How to receive compensation following a train accident in the Hoosier State
In 1918, a locomotive engineer operating a Michigan Central troop train fell asleep at the throttle and plowed into the back of a Hagenbeck-Wallace Circus train just outside of Hammond, Indiana.
The circus train, which was carrying 400 circus performers, consisted of old wooden cars illuminated with oil lamps. Upon impact, the oil lamps ignited the wooden cars. A total of 86 passengers were killed and 127 were injured.
Though trains have become considerably safer over the last century, train accidents still happen today.
Let’s take a look at train accidents in Indiana, including why they happen, who’s liable, and what to do if you’re injured in one.
Indiana train accident statistics
Train travel is incredibly safe, especially when compared to car travel.
According to a recent study, you’re 20 times more likely to die in a car accident than in a train accident. That’s not a particularly comforting fact for those of us who drive often, but it puts the safety of train travel in perspective.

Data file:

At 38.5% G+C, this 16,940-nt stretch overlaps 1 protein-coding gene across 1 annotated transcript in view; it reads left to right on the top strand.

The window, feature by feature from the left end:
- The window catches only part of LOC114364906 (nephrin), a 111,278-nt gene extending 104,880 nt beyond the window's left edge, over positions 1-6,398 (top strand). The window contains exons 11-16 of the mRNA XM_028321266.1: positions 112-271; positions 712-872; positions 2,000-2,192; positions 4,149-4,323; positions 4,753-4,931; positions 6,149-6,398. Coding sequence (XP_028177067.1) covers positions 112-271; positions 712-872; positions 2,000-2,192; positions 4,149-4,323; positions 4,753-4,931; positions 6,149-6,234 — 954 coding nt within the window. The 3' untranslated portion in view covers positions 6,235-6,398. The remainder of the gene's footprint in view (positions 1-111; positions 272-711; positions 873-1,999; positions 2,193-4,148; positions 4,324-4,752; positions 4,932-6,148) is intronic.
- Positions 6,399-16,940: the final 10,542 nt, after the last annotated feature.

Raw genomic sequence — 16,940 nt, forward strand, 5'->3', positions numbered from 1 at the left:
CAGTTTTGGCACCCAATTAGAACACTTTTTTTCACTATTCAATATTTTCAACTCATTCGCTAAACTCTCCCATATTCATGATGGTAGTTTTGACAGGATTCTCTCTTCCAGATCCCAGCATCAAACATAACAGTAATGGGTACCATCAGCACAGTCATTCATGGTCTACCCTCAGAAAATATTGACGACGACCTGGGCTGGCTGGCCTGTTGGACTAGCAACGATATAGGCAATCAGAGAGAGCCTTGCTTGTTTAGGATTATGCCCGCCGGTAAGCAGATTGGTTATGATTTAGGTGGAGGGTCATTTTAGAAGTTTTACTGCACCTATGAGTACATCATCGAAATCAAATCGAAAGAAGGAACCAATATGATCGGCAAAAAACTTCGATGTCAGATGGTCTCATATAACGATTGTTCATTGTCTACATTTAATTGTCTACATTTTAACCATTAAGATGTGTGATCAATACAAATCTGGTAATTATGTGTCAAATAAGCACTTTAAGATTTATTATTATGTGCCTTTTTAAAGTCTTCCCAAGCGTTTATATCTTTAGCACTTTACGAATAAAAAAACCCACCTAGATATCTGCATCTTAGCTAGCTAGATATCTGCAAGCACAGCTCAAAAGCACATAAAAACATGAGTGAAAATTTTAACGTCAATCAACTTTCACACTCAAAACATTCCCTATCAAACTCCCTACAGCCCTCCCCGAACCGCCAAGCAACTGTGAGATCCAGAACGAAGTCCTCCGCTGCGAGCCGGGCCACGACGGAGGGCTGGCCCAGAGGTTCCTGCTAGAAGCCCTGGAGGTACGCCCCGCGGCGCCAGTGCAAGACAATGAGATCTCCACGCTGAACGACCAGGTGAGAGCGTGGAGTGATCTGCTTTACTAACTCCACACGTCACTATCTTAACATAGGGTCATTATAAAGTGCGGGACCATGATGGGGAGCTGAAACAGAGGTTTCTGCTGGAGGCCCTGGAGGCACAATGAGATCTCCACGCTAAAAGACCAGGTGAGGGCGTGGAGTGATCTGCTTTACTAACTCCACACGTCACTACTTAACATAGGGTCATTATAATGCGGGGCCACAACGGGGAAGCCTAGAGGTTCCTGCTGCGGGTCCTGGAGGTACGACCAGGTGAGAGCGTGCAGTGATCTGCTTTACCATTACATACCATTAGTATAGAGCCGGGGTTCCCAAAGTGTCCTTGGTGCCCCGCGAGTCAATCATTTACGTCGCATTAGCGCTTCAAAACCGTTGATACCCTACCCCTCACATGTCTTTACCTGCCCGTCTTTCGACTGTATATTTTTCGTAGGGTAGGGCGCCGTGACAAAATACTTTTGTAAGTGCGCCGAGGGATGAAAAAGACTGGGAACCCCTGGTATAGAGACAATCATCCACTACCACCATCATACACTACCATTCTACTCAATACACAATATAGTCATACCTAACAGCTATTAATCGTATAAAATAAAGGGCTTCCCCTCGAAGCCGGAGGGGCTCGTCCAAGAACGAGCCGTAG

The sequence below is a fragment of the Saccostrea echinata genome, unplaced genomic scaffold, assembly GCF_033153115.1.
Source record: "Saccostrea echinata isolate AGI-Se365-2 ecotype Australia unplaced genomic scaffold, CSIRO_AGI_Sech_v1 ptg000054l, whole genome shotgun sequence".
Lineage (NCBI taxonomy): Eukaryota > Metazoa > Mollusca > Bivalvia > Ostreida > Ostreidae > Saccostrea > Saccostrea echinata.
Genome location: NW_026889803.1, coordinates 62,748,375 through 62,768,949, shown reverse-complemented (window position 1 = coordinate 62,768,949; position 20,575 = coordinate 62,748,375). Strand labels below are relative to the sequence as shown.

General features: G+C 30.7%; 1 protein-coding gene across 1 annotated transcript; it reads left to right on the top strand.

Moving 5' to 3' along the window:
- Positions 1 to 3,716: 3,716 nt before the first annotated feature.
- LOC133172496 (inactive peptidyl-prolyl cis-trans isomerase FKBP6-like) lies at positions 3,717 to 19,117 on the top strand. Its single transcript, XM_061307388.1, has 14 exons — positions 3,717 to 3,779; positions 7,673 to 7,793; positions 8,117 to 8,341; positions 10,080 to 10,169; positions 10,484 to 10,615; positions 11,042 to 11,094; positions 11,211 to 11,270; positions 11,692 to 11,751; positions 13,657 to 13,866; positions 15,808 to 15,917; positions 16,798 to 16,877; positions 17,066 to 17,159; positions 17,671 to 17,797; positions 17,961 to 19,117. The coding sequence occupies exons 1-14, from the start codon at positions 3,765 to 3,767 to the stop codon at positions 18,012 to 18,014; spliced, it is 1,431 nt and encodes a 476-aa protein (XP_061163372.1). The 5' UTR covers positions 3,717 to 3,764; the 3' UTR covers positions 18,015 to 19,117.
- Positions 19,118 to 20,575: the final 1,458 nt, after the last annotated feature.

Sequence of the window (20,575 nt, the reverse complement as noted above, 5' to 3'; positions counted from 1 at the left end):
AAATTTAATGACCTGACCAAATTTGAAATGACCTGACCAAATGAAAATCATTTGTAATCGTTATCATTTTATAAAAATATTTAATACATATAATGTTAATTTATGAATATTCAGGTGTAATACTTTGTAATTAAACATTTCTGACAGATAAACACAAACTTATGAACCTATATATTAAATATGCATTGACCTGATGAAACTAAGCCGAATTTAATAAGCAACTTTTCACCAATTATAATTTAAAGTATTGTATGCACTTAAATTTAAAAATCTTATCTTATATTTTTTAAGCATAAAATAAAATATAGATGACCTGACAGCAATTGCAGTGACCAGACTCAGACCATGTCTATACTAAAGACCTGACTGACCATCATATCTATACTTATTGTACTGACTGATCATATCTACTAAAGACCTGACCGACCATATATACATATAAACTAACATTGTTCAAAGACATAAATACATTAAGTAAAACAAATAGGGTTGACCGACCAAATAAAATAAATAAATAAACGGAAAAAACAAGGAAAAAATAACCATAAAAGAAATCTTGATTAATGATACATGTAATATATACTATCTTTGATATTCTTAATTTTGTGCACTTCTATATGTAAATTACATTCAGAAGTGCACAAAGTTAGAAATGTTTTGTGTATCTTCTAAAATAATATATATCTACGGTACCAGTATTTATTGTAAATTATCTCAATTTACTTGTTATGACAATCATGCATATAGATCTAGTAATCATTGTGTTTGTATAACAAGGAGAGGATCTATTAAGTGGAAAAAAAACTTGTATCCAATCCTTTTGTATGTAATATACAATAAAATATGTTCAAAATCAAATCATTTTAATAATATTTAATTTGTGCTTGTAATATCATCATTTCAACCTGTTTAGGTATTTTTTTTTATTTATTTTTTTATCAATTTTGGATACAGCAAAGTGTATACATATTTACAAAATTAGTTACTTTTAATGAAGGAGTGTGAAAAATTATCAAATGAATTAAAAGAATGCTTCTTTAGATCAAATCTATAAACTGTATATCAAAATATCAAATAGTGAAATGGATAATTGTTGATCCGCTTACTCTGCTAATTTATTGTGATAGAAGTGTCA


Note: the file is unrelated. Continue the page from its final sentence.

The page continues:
What’s more, the vast majority of railroad deaths have nothing to do with being a passenger on a train. That’s because most railroad deaths are the result of people walking on tracks or driving through a rail crossing.
Here are some numbers to consider:
|Train accident statistics (2019)|
|Location||Total train accidents||Train accident fatalities||Train accident injuries|
|Source: Federal Railroad Administration|
How do train accidents happen?
The Federal Railroad Administration (FRA), which investigates train accidents, identified the most common causes of train accidents:
- Track, roadbed, and structure problems
- Signal and communication errors
- Train operation errors (human factors)
- Mechanical and electrical failures
When a train accident happens, it generally takes one of the following forms: